On Tuesday my daughter and I had what was probably the best pho I've ever eaten at Pho Factory, in the Vietnamese strip shopping center on 27th St., which just opened this week. I've had a lot of pho, but this beat anything I've had in New York, the pho-heavy D.C. suburbs, or that one great hole-in-the-wall in San José whose name I can't begin to conjure up. Every aspect of it was superb.
Broth: Rich and unctuous, intensely fragrant with star anise. I was worried it might be sweet, like the broth in the terrible, terrible pho we had at Green Papaya a ways up 27th St. soon after moving here (which filled me with despair), but it was not at all. It was the ur–pho broth. Also it probably did not contain MSG, as I didn't get that weird lockjaw sensation I often do when sipping pho broth.
Beef: I asked for the tai (thin-sliced lean steak) to be brought raw on the side, and though the waitress was unfamiliar with that request it came spread beautifully on a side plate and garnished with thin slivers of onion and scallion rings. It was perfectly buttery-tender when dipped into the hot broth. Usually I like some tendon or tripe for variety, but decided to keep it simple this first time here, and was rewarded with the best-quality beef (was it eye round? not sure of the cut) I've had in pho. I'd noticed a raw beef item on the menu (might have been actually called carpaccio), so I probably shouldn't have been surprised that this was so good.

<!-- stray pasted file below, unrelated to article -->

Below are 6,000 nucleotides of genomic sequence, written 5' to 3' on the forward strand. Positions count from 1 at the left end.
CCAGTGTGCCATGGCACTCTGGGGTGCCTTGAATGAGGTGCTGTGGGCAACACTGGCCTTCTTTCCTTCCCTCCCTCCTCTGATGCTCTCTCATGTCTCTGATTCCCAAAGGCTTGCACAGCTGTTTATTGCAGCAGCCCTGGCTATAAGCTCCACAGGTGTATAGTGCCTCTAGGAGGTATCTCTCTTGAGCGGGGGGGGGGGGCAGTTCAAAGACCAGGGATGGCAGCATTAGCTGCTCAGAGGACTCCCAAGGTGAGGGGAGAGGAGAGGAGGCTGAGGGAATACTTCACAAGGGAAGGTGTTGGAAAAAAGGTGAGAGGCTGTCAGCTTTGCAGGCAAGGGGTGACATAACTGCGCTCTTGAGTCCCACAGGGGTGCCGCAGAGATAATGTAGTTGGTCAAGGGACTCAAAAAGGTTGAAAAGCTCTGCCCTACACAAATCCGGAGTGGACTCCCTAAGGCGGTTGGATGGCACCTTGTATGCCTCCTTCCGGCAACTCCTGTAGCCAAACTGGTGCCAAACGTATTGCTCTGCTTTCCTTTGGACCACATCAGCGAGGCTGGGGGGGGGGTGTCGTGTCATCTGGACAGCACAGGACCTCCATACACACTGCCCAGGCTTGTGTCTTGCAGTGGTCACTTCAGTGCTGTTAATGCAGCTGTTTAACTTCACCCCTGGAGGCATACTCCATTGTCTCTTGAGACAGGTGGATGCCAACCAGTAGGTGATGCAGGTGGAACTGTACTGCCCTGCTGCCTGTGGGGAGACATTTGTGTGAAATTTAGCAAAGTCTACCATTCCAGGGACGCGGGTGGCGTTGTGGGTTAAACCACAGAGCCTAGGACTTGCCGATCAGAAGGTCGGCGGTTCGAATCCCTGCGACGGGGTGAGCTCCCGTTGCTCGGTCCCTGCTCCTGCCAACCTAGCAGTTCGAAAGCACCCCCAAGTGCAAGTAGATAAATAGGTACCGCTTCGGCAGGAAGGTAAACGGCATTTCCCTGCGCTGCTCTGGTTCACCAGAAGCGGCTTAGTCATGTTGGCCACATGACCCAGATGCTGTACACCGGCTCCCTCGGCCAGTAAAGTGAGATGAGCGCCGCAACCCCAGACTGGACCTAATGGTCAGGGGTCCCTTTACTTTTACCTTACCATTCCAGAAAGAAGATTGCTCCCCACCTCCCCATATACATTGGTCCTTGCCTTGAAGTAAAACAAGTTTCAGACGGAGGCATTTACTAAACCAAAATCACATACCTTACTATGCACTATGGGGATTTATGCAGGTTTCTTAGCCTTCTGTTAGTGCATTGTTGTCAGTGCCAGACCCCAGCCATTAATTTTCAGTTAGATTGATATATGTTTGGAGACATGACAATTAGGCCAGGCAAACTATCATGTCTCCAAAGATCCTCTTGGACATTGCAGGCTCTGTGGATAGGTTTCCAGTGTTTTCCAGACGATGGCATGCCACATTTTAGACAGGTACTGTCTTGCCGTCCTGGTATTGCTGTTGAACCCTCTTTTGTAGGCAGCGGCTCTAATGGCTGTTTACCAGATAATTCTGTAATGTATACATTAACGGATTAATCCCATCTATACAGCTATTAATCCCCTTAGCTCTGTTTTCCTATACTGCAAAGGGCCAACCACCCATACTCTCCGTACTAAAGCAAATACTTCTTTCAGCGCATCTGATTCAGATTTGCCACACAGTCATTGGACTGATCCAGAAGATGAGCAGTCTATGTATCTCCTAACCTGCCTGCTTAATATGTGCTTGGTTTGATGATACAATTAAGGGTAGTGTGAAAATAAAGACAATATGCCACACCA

Garnishes: The plate was piled high with extremely fresh bean sprouts (my daughter, who is six, actually enjoyed them; she's never liked bean sprouts before, probably because they're often a little wan), plenty of Thai basil, and—remarkably—huge, crisp leaves of culantro, or sawtooth cilantro. The lime quarters were freshly cut and juicy. I know, who cares about the limes? I do! And if a place is going to make an effort to get everything else right, why not take the extra step and use good limes? I hope this was not all a fluke because the restaurant was only two days open.
Noodles: Well, to be honest I've actually never noticed any differences among noodles in different bowls of pho. They're just noodles, and here they were as fine as ever.
The restaurant space is really swank for a place called Pho Factory (whose owners wisely passed up the opportunity to use a too-clever misspelling). The lighting is good, and there's an actual bar. I'll definitely be back, and I hope I'll be able to someday pass on the pho so I can try some of the other dishes on the menu. This is a very encouraging addition to the Lincoln restaurant scene, such as it is.